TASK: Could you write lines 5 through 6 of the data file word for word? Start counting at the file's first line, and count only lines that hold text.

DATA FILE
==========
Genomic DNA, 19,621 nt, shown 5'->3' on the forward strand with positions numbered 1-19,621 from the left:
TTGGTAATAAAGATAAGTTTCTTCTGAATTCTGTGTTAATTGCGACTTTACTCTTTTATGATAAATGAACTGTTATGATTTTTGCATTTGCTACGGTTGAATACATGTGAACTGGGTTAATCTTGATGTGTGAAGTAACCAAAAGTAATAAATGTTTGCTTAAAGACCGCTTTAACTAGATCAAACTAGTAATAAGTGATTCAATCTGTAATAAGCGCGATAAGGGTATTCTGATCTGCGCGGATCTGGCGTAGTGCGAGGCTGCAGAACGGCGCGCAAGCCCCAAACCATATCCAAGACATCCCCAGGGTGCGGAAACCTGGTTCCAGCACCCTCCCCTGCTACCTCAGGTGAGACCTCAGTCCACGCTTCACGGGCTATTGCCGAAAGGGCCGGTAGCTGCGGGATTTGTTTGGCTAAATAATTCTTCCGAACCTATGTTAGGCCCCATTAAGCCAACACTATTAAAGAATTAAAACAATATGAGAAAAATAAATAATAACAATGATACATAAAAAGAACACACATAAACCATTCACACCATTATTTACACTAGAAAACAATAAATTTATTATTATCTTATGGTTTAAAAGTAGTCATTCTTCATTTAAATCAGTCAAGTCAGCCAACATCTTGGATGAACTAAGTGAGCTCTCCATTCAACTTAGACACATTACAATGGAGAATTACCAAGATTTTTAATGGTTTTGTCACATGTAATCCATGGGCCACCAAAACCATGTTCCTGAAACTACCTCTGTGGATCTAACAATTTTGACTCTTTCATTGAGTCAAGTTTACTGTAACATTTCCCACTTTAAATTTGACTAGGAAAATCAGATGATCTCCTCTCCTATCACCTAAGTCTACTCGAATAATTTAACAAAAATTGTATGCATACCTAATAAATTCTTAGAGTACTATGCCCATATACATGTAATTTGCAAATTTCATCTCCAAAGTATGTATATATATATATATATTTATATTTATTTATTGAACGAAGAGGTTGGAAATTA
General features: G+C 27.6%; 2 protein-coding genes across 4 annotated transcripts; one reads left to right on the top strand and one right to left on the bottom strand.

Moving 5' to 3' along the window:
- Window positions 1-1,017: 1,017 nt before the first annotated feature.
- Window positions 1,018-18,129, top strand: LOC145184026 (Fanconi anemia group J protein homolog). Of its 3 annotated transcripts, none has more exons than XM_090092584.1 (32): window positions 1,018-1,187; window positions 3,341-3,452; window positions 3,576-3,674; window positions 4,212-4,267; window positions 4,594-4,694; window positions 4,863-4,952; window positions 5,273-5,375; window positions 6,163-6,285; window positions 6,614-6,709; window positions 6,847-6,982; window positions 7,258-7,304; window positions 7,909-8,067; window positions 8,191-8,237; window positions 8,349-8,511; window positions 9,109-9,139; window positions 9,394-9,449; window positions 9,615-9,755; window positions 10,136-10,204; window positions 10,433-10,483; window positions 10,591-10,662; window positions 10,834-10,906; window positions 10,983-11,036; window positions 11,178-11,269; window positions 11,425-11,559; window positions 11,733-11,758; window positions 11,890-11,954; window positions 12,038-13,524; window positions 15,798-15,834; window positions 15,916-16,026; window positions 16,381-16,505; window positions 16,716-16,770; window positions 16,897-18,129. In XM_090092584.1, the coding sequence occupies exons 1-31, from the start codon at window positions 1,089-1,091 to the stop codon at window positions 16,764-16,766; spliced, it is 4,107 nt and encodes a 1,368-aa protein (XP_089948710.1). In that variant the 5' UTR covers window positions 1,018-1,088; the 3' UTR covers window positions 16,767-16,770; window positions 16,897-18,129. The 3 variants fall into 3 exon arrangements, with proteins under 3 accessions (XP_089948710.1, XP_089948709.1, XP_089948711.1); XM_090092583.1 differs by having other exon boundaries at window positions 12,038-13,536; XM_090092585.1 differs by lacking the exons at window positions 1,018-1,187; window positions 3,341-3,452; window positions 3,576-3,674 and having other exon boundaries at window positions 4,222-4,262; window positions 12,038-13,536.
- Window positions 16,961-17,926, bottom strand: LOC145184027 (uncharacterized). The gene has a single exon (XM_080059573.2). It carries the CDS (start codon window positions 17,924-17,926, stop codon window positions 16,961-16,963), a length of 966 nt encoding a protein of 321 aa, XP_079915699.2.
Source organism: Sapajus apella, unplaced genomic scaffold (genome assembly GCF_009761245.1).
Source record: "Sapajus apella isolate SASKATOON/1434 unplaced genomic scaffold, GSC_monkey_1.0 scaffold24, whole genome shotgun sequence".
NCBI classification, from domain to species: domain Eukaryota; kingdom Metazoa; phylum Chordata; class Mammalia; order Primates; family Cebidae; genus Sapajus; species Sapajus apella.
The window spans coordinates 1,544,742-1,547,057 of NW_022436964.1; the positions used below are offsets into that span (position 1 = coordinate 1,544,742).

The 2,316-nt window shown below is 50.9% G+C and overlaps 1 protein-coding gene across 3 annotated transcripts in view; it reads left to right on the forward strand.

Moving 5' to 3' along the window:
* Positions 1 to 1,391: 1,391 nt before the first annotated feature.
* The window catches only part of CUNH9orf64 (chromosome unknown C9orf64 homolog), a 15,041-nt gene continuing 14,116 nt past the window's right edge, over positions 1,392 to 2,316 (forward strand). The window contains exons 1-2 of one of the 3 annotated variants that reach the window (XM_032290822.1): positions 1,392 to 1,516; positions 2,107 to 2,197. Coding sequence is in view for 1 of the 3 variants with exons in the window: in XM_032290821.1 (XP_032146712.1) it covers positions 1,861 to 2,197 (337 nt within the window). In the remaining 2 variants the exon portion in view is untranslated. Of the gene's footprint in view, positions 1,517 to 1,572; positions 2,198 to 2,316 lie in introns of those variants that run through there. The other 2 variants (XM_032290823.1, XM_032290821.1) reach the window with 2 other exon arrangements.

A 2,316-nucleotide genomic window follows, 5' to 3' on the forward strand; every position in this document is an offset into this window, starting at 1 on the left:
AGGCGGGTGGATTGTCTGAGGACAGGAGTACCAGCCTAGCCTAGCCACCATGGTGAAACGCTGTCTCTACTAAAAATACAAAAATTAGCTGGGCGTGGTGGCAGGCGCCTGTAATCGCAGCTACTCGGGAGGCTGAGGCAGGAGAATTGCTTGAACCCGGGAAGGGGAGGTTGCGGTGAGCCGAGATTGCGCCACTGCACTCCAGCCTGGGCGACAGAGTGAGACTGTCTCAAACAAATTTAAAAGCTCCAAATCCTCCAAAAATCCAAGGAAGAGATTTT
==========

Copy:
- Window positions 1-1,017: 1,017 nt before the first annotated feature.
- Window positions 1,018-18,129, top strand: LOC145184026 (Fanconi anemia group J protein homolog). Of its 3 annotated transcripts, none has more exons than XM_090092584.1 (32): window positions 1,018-1,187; window positions 3,341-3,452; window positions 3,576-3,674; window positions 4,212-4,267; window positions 4,594-4,694; window positions 4,863-4,952; window positions 5,273-5,375; window positions 6,163-6,285; window positions 6,614-6,709; window positions 6,847-6,982; window positions 7,258-7,304; window positions 7,909-8,067; window positions 8,191-8,237; window positions 8,349-8,511; window positions 9,109-9,139; window positions 9,394-9,449; window positions 9,615-9,755; window positions 10,136-10,204; window positions 10,433-10,483; window positions 10,591-10,662; window positions 10,834-10,906; window positions 10,983-11,036; window positions 11,178-11,269; window positions 11,425-11,559; window positions 11,733-11,758; window positions 11,890-11,954; window positions 12,038-13,524; window positions 15,798-15,834; window positions 15,916-16,026; window positions 16,381-16,505; window positions 16,716-16,770; window positions 16,897-18,129. In XM_090092584.1, the coding sequence occupies exons 1-31, from the start codon at window positions 1,089-1,091 to the stop codon at window positions 16,764-16,766; spliced, it is 4,107 nt and encodes a 1,368-aa protein (XP_089948710.1). In that variant the 5' UTR covers window positions 1,018-1,088; the 3' UTR covers window positions 16,767-16,770; window positions 16,897-18,129. The 3 variants fall into 3 exon arrangements, with proteins under 3 accessions (XP_089948710.1, XP_089948709.1, XP_089948711.1); XM_090092583.1 differs by having other exon boundaries at window positions 12,038-13,536; XM_090092585.1 differs by lacking the exons at window positions 1,018-1,187; window positions 3,341-3,452; window positions 3,576-3,674 and having other exon boundaries at window positions 4,222-4,262; window positions 12,038-13,536.